WARRANT’s “Cherry Pie” Celebrates its 27th Anniversary

You know, it’s pretty unfortunate when an album or a song define the entire career of a band or an artist. It’s even more unfortunate when we talk about a band with true talent and potential.

This is the story of WARRANT and their sophomore album, named “Cherry Pie”. To commemorate its anniversary, I decided to go back to that pivotal year for Warrant and remind everyone of some key facts and songs , surrounding its release and legacy. Before I move on with my rambling, I would like to emphasize that I am not one of those people who unfairly judge Warrant or put unnecessary labels on them. I am one of those fans who can differentiate between doing something with your heart and doing something because of environmental pressures. Yes, I am talking about that infamous title song that turned from a blessing to a curse and haunted their career for a while. If you ask true rock music fans, all of them will tell you that Warrant were and still are mind-blowing and will certainly point out a favorite song that’s not going to be “Cherry Pie”. But for the uncultured mass – you say Warrant, they say “Cherry Pie”. Don’t get me wrong – it’s a fun song, a song that everyone knows and had once danced to. But let’s talk about the rest of the album because in case you forgot, it contains the unbelievable tracks “I Saw Red”, “Uncle Tom’s Cabin” and “Blind Faith”.

Warrant’s sophomore album was released in September 11, 1990 and it quickly turned into one of the biggest albums of the year, mostly thanks to its title song. “Cherry Pie” (the track) was written in 15 minutes by Jani Lane, after the president of their label demanded they record an easy-to-sell sexy rock anthem, similar to “Pour Some Sugar on Me” or “Dr. Feelgood”, probably. I’m not going to go into detail about the track but watch any interview with Jani (may he rest in peace) and you will see what his genuine feelings are, in regards with the top10 hit.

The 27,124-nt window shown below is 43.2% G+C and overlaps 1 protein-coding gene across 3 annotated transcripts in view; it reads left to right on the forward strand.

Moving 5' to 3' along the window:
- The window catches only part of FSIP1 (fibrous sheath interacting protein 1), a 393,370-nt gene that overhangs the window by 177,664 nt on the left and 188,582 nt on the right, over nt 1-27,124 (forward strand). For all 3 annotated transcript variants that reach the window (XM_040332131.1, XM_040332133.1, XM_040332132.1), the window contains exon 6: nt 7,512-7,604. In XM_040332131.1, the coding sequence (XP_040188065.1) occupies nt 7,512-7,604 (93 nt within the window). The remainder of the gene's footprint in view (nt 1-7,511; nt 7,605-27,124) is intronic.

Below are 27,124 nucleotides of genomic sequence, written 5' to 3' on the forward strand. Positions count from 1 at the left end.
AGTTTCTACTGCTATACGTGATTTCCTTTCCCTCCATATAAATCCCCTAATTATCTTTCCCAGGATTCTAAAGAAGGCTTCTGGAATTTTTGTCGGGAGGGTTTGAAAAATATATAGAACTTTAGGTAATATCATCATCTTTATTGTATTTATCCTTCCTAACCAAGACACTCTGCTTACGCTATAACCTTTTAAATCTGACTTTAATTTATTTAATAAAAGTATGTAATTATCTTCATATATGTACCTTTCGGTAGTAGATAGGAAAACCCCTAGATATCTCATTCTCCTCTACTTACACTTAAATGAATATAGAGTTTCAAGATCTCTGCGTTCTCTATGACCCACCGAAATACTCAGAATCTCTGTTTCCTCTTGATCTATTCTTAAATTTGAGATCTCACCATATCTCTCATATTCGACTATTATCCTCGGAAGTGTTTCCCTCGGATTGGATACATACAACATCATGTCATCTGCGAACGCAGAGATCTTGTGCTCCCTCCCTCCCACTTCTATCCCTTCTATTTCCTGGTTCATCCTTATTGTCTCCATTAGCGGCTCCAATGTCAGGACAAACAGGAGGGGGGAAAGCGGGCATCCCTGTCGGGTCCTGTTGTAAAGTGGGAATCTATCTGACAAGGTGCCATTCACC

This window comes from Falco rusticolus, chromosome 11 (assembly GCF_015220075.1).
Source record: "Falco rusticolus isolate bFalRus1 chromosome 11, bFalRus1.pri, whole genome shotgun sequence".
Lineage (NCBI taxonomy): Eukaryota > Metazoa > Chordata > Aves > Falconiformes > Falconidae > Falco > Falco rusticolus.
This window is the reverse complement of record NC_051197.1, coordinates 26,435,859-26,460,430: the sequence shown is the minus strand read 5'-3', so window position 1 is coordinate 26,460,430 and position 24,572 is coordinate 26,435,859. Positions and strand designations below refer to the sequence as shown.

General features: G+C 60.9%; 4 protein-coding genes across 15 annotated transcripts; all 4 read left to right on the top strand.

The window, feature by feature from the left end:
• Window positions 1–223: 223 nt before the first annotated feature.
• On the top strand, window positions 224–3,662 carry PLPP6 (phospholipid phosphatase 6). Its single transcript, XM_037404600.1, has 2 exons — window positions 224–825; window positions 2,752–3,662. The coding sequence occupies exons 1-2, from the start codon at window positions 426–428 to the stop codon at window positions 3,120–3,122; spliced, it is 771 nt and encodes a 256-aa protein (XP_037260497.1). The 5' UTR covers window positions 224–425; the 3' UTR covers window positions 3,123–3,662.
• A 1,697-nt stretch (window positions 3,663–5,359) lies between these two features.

The brilliant track “Uncle Tom’s Cabin” was originally supposed to be the first single and the name of the album. To many fans this track remains one of Warrant’s most memorable works and the highlight of the album, undoubtedly.

“I Saw Red” is in my humble opinion the most special and beautifully-delivered track on the album. When the singer and song-writer had actually experienced every word, the connection we, the listeners, establish is much stronger and easier to create. Deep, meaningful and painful songs like this one are the reason why feel alive when listening to music. The singles are not all of it, though! “Love in Stereo”, “Mr. Rainmaker” and “Bed of Roses” are a few of my other favorites and songs that deserve a play or two.

The entire album showcases a solid musical progression and a bunch of dedicated musicians, striving for growth and ready to learn. The guitars are more prominent, the lyrics are more thoughtful (courtesy of Jani Lane) and more room was left open for keyboards, elaborate arrangements and new musical styles and elements. You can label it as a “party album” but that will never really be the case for me…

Feel free to tell me what you think about this album while listening to the great tunes below:

“I Saw Red”

“Uncle Tom’s Cabin”

“Blind Faith”


References:
Album artwork, retrieved from https://www.discogs.com/Warrant-Cherry-Pie/master/94305
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2 thoughts on “WARRANT’s “Cherry Pie” Celebrates its 27th Anniversary

  1. I agree with you about this album. I was a sophomore in high school when this album was released and did not care for it at the time. However, as time passed, I began to see the artistry behind this album. It’s funny, this past summer I was listening to this while mowing the lawn and came to a conclusion: This album may very well be one of the finest examples of how to order the track listing. It just flows so smoothly from one song into another. Not to mention the songs, but the track order begs one to listen to the album over and over. Again, great album and a great leap forward in songwriting from their dubious debut!

    Like

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